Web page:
FOUR men have been jailed for their part in violent scenes at an English Defence League protest in Dudley town centre.
The protest on July 17 turned ugly when objects including crowd control barriers were thrown at police officers who were being abused and spat on.
Admitting affray at Wolverhampton Crown Court, Adrian Britton, aged 39, of High View Street, Dudley collapsed in the dock when he was jailed for 15 months, while 27-year old Daniel Holmes of St Matthews Close, Walsall was put behind bars for a year.
Meanwhile teenagers Jake Hill of Alexander Hill, Brierley Hill, aged 18 and 19 year-old James Everard, of Armstrong Close, Amblecote, were both sent to a young offenders institution – Everard for nine months and Hill for six months.
Sentencing the four men, Judge Patrick Thomas QC, said: “This was not an afternoon’s fun.
“It was a dangerous and unpleasant incident involving a mob attack on police officers doing their duty.”
He said it was clear their offending was not linked to the march but towards the officers who were present to protect their fellow citizens from threats and violence.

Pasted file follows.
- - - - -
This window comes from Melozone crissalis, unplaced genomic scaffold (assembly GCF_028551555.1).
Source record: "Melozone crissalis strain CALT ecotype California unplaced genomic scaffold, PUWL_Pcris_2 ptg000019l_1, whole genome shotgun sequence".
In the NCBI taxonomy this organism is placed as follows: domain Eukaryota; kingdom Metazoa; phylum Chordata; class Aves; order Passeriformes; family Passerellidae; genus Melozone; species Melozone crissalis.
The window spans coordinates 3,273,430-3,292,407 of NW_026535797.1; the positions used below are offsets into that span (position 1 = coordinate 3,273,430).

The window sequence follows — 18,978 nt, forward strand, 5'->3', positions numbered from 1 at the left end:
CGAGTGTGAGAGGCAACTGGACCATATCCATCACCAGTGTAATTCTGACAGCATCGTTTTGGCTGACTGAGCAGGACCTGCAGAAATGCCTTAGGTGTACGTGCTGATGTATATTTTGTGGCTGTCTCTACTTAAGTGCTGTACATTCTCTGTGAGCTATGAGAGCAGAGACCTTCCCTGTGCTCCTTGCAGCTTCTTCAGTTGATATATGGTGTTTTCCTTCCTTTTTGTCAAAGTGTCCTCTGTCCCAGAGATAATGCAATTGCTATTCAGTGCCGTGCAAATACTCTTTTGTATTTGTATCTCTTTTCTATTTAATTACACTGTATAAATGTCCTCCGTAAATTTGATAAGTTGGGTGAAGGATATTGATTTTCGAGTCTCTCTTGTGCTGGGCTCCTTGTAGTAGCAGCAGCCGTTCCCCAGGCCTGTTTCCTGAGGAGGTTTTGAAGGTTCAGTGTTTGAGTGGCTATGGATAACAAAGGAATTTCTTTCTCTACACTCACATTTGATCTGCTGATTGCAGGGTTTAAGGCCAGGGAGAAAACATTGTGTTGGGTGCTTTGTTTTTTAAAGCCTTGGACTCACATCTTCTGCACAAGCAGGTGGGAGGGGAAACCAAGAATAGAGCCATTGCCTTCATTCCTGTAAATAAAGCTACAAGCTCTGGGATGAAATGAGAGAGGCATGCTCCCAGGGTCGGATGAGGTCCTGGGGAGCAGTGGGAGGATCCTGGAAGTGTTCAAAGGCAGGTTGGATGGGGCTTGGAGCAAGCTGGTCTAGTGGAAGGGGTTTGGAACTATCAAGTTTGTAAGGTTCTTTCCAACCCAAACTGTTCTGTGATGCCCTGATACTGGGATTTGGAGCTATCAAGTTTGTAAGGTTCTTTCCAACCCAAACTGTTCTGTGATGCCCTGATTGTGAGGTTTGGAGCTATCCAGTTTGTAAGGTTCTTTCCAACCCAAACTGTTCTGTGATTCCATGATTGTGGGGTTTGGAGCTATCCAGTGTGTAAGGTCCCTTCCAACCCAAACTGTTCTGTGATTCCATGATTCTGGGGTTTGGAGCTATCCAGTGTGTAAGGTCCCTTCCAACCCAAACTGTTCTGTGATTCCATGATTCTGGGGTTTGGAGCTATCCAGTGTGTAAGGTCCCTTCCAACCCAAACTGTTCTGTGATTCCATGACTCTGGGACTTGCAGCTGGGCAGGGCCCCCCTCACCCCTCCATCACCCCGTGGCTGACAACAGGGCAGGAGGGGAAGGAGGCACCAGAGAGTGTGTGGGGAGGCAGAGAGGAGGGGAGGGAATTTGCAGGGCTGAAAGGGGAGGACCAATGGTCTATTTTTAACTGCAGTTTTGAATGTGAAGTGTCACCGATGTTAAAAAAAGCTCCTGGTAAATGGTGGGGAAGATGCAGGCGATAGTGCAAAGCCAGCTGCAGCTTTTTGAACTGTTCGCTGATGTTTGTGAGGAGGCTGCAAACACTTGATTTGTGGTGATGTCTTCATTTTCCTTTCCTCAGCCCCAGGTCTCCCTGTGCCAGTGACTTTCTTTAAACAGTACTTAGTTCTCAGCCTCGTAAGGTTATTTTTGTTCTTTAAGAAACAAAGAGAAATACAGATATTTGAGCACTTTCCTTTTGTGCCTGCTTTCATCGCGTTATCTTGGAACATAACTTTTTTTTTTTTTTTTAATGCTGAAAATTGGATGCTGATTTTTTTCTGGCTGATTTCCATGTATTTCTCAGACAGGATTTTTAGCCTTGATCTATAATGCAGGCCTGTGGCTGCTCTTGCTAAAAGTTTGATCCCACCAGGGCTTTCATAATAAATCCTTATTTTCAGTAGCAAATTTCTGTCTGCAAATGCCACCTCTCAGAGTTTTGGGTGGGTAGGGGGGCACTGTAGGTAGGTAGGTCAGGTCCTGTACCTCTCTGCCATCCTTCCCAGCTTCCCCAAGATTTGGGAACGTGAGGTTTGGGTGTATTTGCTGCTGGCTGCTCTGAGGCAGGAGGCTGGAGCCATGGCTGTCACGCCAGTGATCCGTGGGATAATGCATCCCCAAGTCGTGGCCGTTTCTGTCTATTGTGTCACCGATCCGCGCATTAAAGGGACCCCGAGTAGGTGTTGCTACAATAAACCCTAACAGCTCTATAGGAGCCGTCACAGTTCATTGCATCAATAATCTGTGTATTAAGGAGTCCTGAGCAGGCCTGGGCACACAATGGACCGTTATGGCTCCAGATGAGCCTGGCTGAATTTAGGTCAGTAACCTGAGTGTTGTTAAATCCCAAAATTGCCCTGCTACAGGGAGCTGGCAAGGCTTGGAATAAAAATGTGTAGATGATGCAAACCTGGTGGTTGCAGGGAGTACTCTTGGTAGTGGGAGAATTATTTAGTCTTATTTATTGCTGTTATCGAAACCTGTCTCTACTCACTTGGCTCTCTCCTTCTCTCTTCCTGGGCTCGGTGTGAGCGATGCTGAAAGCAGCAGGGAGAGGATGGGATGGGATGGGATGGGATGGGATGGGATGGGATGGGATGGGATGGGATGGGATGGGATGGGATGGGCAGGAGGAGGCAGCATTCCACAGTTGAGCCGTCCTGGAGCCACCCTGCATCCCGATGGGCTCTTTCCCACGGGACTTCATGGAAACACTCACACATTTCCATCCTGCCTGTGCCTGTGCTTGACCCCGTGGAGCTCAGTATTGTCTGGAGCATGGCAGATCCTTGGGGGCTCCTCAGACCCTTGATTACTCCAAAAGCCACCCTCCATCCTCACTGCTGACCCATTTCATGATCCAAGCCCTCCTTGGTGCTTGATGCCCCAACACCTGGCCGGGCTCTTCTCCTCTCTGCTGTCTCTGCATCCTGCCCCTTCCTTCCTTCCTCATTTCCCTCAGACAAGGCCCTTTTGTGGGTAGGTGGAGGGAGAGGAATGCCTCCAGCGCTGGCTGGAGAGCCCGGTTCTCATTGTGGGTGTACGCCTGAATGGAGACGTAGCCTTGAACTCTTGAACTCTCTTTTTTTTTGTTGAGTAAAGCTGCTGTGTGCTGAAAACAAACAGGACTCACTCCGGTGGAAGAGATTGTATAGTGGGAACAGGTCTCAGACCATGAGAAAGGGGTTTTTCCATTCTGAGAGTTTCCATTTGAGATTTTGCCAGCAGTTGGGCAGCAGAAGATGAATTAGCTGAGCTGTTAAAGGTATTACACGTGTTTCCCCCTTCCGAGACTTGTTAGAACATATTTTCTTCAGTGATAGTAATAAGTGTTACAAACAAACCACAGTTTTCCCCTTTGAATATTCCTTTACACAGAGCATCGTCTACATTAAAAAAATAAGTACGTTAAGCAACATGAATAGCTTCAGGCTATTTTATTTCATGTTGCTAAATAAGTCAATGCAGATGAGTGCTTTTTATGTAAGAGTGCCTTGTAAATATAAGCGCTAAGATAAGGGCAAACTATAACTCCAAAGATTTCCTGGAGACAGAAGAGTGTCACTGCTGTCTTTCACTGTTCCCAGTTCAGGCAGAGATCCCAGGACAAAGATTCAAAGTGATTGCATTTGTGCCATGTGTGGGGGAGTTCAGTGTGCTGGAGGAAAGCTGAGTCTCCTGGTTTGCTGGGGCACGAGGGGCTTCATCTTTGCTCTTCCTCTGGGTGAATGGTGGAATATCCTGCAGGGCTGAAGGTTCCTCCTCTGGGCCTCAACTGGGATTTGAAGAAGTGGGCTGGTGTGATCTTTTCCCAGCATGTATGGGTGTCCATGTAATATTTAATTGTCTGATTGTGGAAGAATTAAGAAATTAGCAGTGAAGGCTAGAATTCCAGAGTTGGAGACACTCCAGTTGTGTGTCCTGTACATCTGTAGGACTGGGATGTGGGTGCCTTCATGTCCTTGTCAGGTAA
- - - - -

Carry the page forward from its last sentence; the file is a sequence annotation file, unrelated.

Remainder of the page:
“I do not think you were particularly concerned with the EDL,” said the judge. “You took it upon yourselves to attack the police in a number of ways.
“You were involved in a significant and highly unpleasant and unnecessary public disorder and you tested the patience, self control and discipline of police officers under a hail of abuse and threats of violence.”
Hugh O’Brien prosecuting said Everard had been aggressive, swearing at police and stamping on metal barriers used to contain the protestors, while Hill, who was carrying a St George’s flag spat at police.
Meanwhile Holmes, was seen throwing missiles at police before doing a chicken dance at officers and Britton was seen to throw a piece of metal fencing.
The judge told the men: “Most of you claim not to have any involvement in the activities of the EDL.
Most of you claim you were part of this gathering simply by chance or by curiosity.”
But it was clear, he stressed, the affray was directed solely towards police officers who were on duty as he concluded: “A drink-fuelled mob is more dangerous than a sober one.”